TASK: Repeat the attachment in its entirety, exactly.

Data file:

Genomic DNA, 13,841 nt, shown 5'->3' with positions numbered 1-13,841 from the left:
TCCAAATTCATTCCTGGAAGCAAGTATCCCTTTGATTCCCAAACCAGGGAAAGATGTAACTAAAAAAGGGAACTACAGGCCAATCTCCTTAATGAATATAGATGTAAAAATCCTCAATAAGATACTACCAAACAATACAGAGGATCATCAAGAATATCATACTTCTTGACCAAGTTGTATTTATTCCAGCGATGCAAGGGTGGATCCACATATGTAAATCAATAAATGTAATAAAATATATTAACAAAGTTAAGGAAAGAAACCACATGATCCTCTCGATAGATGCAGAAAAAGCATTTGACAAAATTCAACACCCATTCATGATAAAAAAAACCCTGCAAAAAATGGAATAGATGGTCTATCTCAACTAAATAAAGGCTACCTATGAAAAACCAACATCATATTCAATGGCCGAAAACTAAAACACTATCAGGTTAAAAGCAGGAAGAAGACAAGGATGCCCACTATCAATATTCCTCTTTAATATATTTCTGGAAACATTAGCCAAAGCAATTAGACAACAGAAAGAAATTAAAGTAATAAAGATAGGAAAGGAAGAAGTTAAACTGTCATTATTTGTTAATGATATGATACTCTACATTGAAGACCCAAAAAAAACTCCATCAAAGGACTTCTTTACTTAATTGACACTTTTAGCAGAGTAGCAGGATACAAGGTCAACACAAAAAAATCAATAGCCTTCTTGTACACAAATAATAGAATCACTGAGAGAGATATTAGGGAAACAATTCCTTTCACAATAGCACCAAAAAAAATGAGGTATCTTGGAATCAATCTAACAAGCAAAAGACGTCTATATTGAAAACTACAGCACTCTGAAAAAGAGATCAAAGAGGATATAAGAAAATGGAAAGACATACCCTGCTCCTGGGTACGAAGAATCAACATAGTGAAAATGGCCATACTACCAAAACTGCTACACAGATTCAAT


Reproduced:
Genomic DNA, 13,841 nt, shown 5'->3' with positions numbered 1-13,841 from the left:
TCCAAATTCATTCCTGGAAGCAAGTATCCCTTTGATTCCCAAACCAGGGAAAGATGTAACTAAAAAAGGGAACTACAGGCCAATCTCCTTAATGAATATAGATGTAAAAATCCTCAATAAGATACTACCAAACAATACAGAGGATCATCAAGAATATCATACTTCTTGACCAAGTTGTATTTATTCCAGCGATGCAAGGGTGGATCCACATATGTAAATCAATAAATGTAATAAAATATATTAACAAAGTTAAGGAAAGAAACCACATGATCCTCTCGATAGATGCAGAAAAAGCATTTGACAAAATTCAACACCCATTCATGATAAAAAAAACCCTGCAAAAAATGGAATAGATGGTCTATCTCAACTAAATAAAGGCTACCTATGAAAAACCAACATCATATTCAATGGCCGAAAACTAAAACACTATCAGGTTAAAAGCAGGAAGAAGACAAGGATGCCCACTATCAATATTCCTCTTTAATATATTTCTGGAAACATTAGCCAAAGCAATTAGACAACAGAAAGAAATTAAAGTAATAAAGATAGGAAAGGAAGAAGTTAAACTGTCATTATTTGTTAATGATATGATACTCTACATTGAAGACCCAAAAAAAACTCCATCAAAGGACTTCTTTACTTAATTGACACTTTTAGCAGAGTAGCAGGATACAAGGTCAACACAAAAAAATCAATAGCCTTCTTGTACACAAATAATAGAATCACTGAGAGAGATATTAGGGAAACAATTCCTTTCACAATAGCACCAAAAAAAATGAGGTATCTTGGAATCAATCTAACAAGCAAAAGACGTCTATATTGAAAACTACAGCACTCTGAAAAAGAGATCAAAGAGGATATAAGAAAATGGAAAGACATACCCTGCTCCTGGGTACGAAGAATCAACATAGTGAAAATGGCCATACTACCAAAACTGCTACACAGATTCAAT